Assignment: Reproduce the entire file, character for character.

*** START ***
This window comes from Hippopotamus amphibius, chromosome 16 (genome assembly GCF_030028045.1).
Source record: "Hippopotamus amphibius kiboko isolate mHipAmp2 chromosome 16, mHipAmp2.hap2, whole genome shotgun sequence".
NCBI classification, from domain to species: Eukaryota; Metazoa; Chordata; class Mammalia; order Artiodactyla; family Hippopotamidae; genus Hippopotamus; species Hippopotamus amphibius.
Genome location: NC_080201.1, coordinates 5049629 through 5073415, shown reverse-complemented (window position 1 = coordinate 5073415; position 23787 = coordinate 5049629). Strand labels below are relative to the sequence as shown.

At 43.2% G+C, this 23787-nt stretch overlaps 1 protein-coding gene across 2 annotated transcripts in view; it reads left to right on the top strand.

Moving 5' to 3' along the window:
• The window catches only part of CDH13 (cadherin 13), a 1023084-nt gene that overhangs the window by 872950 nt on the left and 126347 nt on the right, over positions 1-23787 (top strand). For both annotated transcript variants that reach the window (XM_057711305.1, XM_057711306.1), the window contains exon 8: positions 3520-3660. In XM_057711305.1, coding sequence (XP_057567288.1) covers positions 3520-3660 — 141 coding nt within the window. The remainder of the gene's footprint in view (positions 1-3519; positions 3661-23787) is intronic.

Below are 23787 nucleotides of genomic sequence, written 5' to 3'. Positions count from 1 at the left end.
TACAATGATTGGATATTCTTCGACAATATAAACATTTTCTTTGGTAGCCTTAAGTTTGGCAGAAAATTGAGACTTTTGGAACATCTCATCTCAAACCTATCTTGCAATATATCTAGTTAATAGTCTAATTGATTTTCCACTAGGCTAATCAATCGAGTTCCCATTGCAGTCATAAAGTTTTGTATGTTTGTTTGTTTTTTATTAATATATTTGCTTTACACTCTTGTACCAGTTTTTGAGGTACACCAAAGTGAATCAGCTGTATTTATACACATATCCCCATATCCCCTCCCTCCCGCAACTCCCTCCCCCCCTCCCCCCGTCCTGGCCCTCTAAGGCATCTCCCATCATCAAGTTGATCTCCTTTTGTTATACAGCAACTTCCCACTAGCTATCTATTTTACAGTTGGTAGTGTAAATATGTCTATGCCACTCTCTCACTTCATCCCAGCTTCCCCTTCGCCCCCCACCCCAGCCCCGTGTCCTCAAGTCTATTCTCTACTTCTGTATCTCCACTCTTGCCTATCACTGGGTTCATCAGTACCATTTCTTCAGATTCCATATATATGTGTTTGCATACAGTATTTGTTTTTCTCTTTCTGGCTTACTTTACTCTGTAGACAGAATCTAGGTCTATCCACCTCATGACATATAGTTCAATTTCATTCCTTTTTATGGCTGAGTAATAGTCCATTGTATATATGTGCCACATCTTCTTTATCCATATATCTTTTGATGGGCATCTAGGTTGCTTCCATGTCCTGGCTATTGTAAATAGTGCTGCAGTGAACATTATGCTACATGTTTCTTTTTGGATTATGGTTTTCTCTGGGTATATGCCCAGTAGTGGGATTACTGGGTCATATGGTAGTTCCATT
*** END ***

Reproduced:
This window comes from Hippopotamus amphibius, chromosome 16 (genome assembly GCF_030028045.1).
Source record: "Hippopotamus amphibius kiboko isolate mHipAmp2 chromosome 16, mHipAmp2.hap2, whole genome shotgun sequence".
NCBI classification, from domain to species: Eukaryota; Metazoa; Chordata; class Mammalia; order Artiodactyla; family Hippopotamidae; genus Hippopotamus; species Hippopotamus amphibius.
Genome location: NC_080201.1, coordinates 5049629 through 5073415, shown reverse-complemented (window position 1 = coordinate 5073415; position 23787 = coordinate 5049629). Strand labels below are relative to the sequence as shown.

At 43.2% G+C, this 23787-nt stretch overlaps 1 protein-coding gene across 2 annotated transcripts in view; it reads left to right on the top strand.

Moving 5' to 3' along the window:
• The window catches only part of CDH13 (cadherin 13), a 1023084-nt gene that overhangs the window by 872950 nt on the left and 126347 nt on the right, over positions 1-23787 (top strand). For both annotated transcript variants that reach the window (XM_057711305.1, XM_057711306.1), the window contains exon 8: positions 3520-3660. In XM_057711305.1, coding sequence (XP_057567288.1) covers positions 3520-3660 — 141 coding nt within the window. The remainder of the gene's footprint in view (positions 1-3519; positions 3661-23787) is intronic.

Below are 23787 nucleotides of genomic sequence, written 5' to 3'. Positions count from 1 at the left end.
TACAATGATTGGATATTCTTCGACAATATAAACATTTTCTTTGGTAGCCTTAAGTTTGGCAGAAAATTGAGACTTTTGGAACATCTCATCTCAAACCTATCTTGCAATATATCTAGTTAATAGTCTAATTGATTTTCCACTAGGCTAATCAATCGAGTTCCCATTGCAGTCATAAAGTTTTGTATGTTTGTTTGTTTTTTATTAATATATTTGCTTTACACTCTTGTACCAGTTTTTGAGGTACACCAAAGTGAATCAGCTGTATTTATACACATATCCCCATATCCCCTCCCTCCCGCAACTCCCTCCCCCCCTCCCCCCGTCCTGGCCCTCTAAGGCATCTCCCATCATCAAGTTGATCTCCTTTTGTTATACAGCAACTTCCCACTAGCTATCTATTTTACAGTTGGTAGTGTAAATATGTCTATGCCACTCTCTCACTTCATCCCAGCTTCCCCTTCGCCCCCCACCCCAGCCCCGTGTCCTCAAGTCTATTCTCTACTTCTGTATCTCCACTCTTGCCTATCACTGGGTTCATCAGTACCATTTCTTCAGATTCCATATATATGTGTTTGCATACAGTATTTGTTTTTCTCTTTCTGGCTTACTTTACTCTGTAGACAGAATCTAGGTCTATCCACCTCATGACATATAGTTCAATTTCATTCCTTTTTATGGCTGAGTAATAGTCCATTGTATATATGTGCCACATCTTCTTTATCCATATATCTTTTGATGGGCATCTAGGTTGCTTCCATGTCCTGGCTATTGTAAATAGTGCTGCAGTGAACATTATGCTACATGTTTCTTTTTGGATTATGGTTTTCTCTGGGTATATGCCCAGTAGTGGGATTACTGGGTCATATGGTAGTTCCATT